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12-04-2016, 10:15 AM - 1 Like   #16
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QuoteOriginally posted by enyaw Quote
I use backbutton autofocus which doesn't matter because these are manual focus lens.
What I was saying is that it does matter, because you still need to press the button in order to get the AF system to try to confirm focus, even with a completely manual lens.
On my K-30 I hold the AF button and turn the focus ring until I see the confirmation light; if I don't press the button, the light never comes on no matter how well I'm focused.

12-04-2016, 10:22 AM   #17
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that is a good tip. Will try that as well. Just moving the camera around I see shutter and iso changing automatically. I still get F-- and liveview eats battery juice like candy. I'll plug away at it today and maybe call pentax tomm I see the red square come up while focusing, but it doesn't seem to be accurate. The red square comes up even if I don't press the autofocus botton on my camera, while turning the focus ring.
12-04-2016, 11:23 AM - 1 Like   #18
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The red square is just telling you that the camera is using that (center) focus point, and the AF system is active. The green hexagon in the status bar below tells you when the camera thinks you're in focus.

If the subject is not totally static, I have trouble managing every single thing. It's an M42 lens I can't focus wide open and shoot stopped down without an extra step. So I'll give up changing settings with every shot. I might set the aperture to f4, mode to Av and pick a reasonable fixed ISO. Then the camera will change the shutter speed automatically. I can use exposure compensation to adjust for my lighting conditions. (Remember the metering switches to center-weighted so it's not quite as smart as 77-segment matrix.) The viewfinder is slightly darker when the aperture ring is at f4 but it's not terrible. Focusing at an exact point is less precise because the lens is not wide open and you see more depth of field, but you see what you'll get in the photo - it's like permanent DOF preview. After a few test shots to get the exposure close enough, I can just concentrate on framing and focusing.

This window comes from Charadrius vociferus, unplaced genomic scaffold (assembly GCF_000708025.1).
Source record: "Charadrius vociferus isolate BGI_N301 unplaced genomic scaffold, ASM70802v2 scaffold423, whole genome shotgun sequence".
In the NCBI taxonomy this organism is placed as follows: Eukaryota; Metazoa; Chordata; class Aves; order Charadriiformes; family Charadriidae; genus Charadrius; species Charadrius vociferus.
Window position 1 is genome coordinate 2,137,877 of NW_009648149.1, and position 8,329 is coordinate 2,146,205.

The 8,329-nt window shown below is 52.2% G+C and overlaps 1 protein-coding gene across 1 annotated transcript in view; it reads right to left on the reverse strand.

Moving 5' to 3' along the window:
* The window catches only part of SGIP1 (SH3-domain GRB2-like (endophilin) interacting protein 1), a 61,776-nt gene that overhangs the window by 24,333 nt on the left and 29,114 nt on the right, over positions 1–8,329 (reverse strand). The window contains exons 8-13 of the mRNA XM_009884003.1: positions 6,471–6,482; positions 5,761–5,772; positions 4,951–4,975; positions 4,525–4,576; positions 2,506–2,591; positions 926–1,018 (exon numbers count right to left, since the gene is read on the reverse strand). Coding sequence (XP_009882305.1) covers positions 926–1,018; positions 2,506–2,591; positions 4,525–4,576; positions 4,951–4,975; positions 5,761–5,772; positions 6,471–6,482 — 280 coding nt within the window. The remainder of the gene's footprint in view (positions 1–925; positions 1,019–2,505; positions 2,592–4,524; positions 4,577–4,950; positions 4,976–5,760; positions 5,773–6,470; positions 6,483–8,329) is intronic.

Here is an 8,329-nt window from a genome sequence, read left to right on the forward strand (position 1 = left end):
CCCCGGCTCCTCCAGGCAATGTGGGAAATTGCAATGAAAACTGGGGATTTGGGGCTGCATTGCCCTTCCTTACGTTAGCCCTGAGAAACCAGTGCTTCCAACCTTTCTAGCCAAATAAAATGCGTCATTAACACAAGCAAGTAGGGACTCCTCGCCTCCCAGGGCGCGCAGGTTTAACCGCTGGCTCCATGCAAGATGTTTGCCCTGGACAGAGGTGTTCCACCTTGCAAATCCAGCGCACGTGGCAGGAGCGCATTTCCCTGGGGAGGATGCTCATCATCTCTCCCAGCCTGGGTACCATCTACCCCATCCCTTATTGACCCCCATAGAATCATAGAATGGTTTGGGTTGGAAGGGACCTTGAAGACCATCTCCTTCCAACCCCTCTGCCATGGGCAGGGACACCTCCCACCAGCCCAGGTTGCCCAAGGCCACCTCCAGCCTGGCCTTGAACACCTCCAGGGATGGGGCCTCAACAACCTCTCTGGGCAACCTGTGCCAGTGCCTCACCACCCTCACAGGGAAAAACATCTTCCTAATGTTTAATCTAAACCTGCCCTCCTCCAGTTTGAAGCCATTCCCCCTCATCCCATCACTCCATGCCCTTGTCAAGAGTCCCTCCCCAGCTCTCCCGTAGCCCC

You can get a lot better with practice and familiarity with the lens. Focus practice is probably essential if you are just using the stock screen. You can get the idea here that people just throw on any old lens and are immediately great at focusing, but you have to know what to look for in the viewfinder. I like to keep the camera to my eye a lot, so I also become familiar with the lens's aperture ring. I can go up or down a full stop on a Takumar 55 by turning the ring two clicks. If I want to focus more precisely, I can turn the aperture ring to wide open, focus, then count clicks to get back to my shooting aperture.
12-04-2016, 11:57 AM   #19
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thanks, I guess screwing around indoors aka inside doesn't help me much either. I came to the conclusion that it takes practice. Why don't I get the 'beep' though. I was looking for a green dot, like nikon uses. But the red square "is" the focus confirmation light. Where I find beep

And why do I still get F-- I changed the aperture ring from auto to man and vice versa, doesn't affect anything.


Last edited by enyaw; 12-04-2016 at 12:05 PM.
12-04-2016, 04:48 PM   #20
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The camera can only display the aperture for lenses with electrical contacts. Anything without contacts or disconnected (like A lenses with the ring off A position) shows the F--.

The Auto/Man switch on an M42 lens switches the aperture control from just the aperture ring (Man) to the chrome pin sticking out the back of the lens (Auto). DSLRs can't press that pin so Auto is not automatic for us DSLR users. When the chrome pin isn't pressed in, the lens aperture is wide open. You can use the switch like that, to switch from wide open for focusing to f8 for shooting. It might be easier than counting clicks like I describe above, especially if your shooting aperture is a high f number.